Tuesday, February 28, 2017
13 percent of undergraduates attend for-profit institutions
The percentage of undergraduates attending for-profit institutions more than doubled between 1995-96 and 2011-12, from 5 percent to 13 percent overall, according to a new report. Furthermore, the percentage of students in 4-year institutions who attended for-profit institutions increased from 1 percent in 1995–96 to 17 percent in 2011–12.
The National Center for Education Statistics released a new Statistics in Brief report today (February 28), entitled A Profile of the Enrollment Patterns and Demographic Characteristics of Undergraduates at For-Profit Institutions. The report examines demographic, background, and enrollment characteristics of students attending for-profit less-than-2-year, 2-year, and 4-year institutions in 2012.
Key findings include:
• Undergraduates attending for-profit institutions enrolled in certificate programs at a higher rate (29 percent vs. 5 percent) and associate’s degree programs at a lower rate (31 percent vs. 52 percent) than did their counterparts at public institutions;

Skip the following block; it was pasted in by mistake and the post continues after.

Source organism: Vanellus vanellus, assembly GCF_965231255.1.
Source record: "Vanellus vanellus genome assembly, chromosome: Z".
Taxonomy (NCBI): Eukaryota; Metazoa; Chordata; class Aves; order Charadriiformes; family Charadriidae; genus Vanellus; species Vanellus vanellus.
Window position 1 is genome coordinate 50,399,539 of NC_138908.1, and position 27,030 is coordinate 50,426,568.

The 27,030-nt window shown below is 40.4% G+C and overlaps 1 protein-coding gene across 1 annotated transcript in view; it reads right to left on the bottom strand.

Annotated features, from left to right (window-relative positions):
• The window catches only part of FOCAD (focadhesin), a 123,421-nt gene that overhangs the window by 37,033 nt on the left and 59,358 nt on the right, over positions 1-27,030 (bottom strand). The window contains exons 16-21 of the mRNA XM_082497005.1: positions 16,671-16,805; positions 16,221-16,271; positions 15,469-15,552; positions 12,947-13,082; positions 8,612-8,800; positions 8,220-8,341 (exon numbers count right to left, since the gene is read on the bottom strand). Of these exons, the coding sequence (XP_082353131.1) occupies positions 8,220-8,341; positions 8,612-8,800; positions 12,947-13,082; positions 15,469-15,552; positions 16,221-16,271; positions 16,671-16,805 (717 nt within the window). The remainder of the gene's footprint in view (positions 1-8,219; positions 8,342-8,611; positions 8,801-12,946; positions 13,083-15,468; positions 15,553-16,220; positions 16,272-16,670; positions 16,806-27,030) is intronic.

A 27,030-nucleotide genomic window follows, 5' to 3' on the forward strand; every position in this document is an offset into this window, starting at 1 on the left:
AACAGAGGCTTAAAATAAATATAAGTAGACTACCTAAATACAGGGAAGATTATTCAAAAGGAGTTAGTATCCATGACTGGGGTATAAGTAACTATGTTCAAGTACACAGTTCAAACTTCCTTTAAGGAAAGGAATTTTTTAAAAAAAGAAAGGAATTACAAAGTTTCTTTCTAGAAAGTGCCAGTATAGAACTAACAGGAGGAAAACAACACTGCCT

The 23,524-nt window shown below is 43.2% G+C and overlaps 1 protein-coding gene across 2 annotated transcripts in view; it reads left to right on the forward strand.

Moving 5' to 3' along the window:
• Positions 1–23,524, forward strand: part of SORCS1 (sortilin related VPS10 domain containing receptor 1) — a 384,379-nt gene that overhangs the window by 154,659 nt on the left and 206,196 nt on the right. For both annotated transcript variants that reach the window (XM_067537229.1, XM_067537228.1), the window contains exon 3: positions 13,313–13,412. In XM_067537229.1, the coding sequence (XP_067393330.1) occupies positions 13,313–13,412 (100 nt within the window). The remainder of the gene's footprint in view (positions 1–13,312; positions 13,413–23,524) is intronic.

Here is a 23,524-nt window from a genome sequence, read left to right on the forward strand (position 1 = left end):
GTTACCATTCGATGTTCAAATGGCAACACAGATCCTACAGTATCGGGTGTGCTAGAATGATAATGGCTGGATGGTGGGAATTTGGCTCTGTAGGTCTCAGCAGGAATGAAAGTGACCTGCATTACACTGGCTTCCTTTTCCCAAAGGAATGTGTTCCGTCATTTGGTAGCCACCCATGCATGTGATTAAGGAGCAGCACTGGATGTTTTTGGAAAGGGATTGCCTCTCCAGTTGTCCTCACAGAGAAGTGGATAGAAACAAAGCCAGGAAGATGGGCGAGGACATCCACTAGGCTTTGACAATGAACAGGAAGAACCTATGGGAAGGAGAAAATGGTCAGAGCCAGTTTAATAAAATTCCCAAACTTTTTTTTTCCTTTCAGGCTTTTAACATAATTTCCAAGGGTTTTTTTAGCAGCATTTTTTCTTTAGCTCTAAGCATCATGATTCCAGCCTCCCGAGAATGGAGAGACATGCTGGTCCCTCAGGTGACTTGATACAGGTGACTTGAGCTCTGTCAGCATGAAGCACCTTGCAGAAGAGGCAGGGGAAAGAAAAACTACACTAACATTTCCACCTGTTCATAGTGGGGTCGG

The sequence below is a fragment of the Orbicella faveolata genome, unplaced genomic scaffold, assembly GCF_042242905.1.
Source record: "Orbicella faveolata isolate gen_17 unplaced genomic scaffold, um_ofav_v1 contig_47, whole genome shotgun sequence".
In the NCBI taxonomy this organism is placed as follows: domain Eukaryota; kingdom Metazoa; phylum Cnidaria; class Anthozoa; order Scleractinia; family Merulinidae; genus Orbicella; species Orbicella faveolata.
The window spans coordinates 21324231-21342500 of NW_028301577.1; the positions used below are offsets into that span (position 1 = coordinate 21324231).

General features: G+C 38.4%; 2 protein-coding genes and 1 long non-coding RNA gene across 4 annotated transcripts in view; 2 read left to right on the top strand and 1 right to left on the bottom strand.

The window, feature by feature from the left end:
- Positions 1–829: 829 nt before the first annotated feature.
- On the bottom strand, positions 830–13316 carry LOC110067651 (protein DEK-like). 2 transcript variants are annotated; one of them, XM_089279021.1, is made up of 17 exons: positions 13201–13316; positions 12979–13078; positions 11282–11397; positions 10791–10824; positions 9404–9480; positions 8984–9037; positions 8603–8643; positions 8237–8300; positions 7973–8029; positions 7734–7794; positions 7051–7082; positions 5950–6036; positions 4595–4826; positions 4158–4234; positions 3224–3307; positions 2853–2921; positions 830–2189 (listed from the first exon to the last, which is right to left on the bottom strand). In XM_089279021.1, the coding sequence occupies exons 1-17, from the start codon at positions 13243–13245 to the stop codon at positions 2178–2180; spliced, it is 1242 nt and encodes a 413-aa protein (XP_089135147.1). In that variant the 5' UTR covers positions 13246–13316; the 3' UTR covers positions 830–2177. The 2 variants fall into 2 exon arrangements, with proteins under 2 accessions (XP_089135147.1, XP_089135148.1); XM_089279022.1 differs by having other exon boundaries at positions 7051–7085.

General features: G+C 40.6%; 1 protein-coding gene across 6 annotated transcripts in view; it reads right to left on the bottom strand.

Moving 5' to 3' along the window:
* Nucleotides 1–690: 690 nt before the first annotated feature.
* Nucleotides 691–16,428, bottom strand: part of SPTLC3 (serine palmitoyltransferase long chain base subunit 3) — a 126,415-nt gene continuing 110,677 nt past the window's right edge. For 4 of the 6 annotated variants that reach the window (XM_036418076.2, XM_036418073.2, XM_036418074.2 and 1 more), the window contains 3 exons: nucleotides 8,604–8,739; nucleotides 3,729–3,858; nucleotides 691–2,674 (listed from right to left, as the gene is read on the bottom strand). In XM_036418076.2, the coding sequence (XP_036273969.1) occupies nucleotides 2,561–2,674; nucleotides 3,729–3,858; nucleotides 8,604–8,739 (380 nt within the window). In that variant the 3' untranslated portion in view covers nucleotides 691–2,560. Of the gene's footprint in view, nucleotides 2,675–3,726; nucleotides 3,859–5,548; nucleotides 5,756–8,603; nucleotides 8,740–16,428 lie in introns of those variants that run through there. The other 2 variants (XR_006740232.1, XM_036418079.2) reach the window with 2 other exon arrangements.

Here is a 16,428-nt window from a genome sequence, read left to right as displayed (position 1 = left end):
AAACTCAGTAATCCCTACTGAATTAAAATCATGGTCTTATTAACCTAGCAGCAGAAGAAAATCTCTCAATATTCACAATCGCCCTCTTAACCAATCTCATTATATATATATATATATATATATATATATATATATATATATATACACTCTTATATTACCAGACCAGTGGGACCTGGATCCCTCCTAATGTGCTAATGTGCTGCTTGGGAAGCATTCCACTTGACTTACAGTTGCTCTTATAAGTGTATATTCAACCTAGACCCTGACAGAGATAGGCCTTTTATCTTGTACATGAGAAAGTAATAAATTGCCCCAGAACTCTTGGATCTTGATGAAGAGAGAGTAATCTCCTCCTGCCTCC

• Below the 4-year level, undergraduates at for-profit institutions attended full time at a higher rate than their counterparts in public institutions (82-85 percent vs. 40 percent). In contrast, at the 4-year level, students in nonprofit institutions attended full time at a higher rate (81 percent) than did those at for-profit and public colleges (73 percent for each);
• Women constituted 60-76 percent of undergraduates attending for-profit institutions, compared with 54-57 percent of students at public or nonprofit institutions; and
• Black students constituted 22-27 percent of students at for-profit institutions, compared with 13-16 percent at public and nonprofit institutions.